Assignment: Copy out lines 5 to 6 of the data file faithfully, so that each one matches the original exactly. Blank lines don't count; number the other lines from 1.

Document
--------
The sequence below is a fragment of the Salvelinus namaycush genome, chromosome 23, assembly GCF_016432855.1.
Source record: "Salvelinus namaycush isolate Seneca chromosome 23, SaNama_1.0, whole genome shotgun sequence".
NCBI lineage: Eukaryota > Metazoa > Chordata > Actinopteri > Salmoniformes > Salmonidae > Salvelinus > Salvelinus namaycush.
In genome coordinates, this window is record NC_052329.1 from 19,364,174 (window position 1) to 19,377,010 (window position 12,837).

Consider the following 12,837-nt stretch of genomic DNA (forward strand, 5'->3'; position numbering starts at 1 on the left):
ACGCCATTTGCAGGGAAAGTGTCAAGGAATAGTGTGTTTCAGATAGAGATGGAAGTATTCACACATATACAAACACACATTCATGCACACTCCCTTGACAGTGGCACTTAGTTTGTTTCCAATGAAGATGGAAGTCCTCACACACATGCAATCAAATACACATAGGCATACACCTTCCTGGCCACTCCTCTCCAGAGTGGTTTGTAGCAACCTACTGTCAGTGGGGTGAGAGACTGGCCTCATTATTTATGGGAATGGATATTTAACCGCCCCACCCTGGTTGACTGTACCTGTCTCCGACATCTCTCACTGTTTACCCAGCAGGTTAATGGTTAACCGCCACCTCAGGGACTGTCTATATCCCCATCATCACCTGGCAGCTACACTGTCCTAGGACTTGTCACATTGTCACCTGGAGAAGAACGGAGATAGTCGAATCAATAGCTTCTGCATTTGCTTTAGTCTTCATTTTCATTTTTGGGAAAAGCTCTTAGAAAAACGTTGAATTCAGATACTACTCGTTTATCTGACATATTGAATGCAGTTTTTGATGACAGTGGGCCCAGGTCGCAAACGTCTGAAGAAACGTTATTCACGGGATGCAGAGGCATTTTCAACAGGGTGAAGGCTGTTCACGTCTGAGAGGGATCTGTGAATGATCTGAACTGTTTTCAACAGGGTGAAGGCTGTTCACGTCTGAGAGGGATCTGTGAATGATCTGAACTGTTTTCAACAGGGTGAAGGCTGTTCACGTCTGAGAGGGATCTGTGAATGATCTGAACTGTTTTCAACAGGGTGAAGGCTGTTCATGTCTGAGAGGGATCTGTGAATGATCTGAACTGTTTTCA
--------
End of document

Consider the following 12,837-nt stretch of genomic DNA (forward strand, 5'->3'; position numbering starts at 1 on the left):
ACGCCATTTGCAGGGAAAGTGTCAAGGAATAGTGTGTTTCAGATAGAGATGGAAGTATTCACACATATACAAACACACATTCATGCACACTCCCTTGACAGTGGCACTTAGTTTGTTTCCAATGAAGATGGAAGTCCTCACACACATGCAATCAAATACACATAGGCATACACCTTCCTGGCCACTCCTCTCCAGAGTGGTTTGTAGCAACCTACTGTCAGTGGGGTGAGAGACTGGCCTCATTATTTATGGGAATGGATATTTAACCGCCCCACCCTGGTTGACTGTACCTGTCTCCGACATCTCTCACTGTTTACCCAGCAGGTTAATGGTTAACCGCCACCTCAGGGACTGTCTATATCCCCATCATCACCTGGCAGCTACACTGTCCTAGGACTTGTCACATTGTCACCTGGAGAAGAACGGAGATAGTCGAATCAATAGCTTCTGCATTTGCTTTAGTCTTCATTTTCATTTTTGGGAAAAGCTCTTAGAAAAACGTTGAATTCAGATACTACTCGTTTATCTGACATATTGAATGCAGTTTTTGATGACAGTGGGCCCAGGTCGCAAACGTCTGAAGAAACGTTATTCACGGGATGCAGAGGCATTTTCAACAGGGTGAAGGCTGTTCACGTCTGAGAGGGATCTGTGAATGATCTGAACTGTTTTCAACAGGGTGAAGGCTGTTCACGTCTGAGAGGGATCTGTGAATGATCTGAACTGTTTTCAACAGGGTGAAGGCTGTTCACGTCTGAGAGGGATCTGTGAATGATCTGAACTGTTTTCAACAGGGTGAAGGCTGTTCATGTCTGAGAGGGATCTGTGAATGATCTGAACTGTTTTCA